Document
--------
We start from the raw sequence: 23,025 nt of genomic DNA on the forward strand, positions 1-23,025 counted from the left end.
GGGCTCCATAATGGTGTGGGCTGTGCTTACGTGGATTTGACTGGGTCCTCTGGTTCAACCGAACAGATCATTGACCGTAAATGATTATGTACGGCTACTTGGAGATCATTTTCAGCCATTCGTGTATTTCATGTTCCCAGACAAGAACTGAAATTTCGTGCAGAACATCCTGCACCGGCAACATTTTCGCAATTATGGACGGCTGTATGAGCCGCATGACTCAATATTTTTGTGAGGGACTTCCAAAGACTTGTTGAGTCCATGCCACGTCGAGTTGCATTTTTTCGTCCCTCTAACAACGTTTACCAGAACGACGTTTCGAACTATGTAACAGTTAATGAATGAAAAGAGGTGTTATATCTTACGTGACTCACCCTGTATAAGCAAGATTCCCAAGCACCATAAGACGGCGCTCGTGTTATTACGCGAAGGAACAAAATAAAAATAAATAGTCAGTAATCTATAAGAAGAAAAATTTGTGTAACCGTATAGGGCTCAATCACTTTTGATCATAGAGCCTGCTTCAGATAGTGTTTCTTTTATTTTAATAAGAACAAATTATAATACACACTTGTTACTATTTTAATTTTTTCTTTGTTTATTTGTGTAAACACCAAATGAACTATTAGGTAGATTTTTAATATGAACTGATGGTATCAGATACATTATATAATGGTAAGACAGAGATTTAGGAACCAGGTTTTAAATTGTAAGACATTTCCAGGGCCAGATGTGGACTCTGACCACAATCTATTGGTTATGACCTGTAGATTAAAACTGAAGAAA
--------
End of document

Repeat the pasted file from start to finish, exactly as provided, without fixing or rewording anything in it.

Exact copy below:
We start from the raw sequence: 23,025 nt of genomic DNA on the forward strand, positions 1-23,025 counted from the left end.
GGGCTCCATAATGGTGTGGGCTGTGCTTACGTGGATTTGACTGGGTCCTCTGGTTCAACCGAACAGATCATTGACCGTAAATGATTATGTACGGCTACTTGGAGATCATTTTCAGCCATTCGTGTATTTCATGTTCCCAGACAAGAACTGAAATTTCGTGCAGAACATCCTGCACCGGCAACATTTTCGCAATTATGGACGGCTGTATGAGCCGCATGACTCAATATTTTTGTGAGGGACTTCCAAAGACTTGTTGAGTCCATGCCACGTCGAGTTGCATTTTTTCGTCCCTCTAACAACGTTTACCAGAACGACGTTTCGAACTATGTAACAGTTAATGAATGAAAAGAGGTGTTATATCTTACGTGACTCACCCTGTATAAGCAAGATTCCCAAGCACCATAAGACGGCGCTCGTGTTATTACGCGAAGGAACAAAATAAAAATAAATAGTCAGTAATCTATAAGAAGAAAAATTTGTGTAACCGTATAGGGCTCAATCACTTTTGATCATAGAGCCTGCTTCAGATAGTGTTTCTTTTATTTTAATAAGAACAAATTATAATACACACTTGTTACTATTTTAATTTTTTCTTTGTTTATTTGTGTAAACACCAAATGAACTATTAGGTAGATTTTTAATATGAACTGATGGTATCAGATACATTATATAATGGTAAGACAGAGATTTAGGAACCAGGTTTTAAATTGTAAGACATTTCCAGGGCCAGATGTGGACTCTGACCACAATCTATTGGTTATGACCTGTAGATTAAAACTGAAGAAA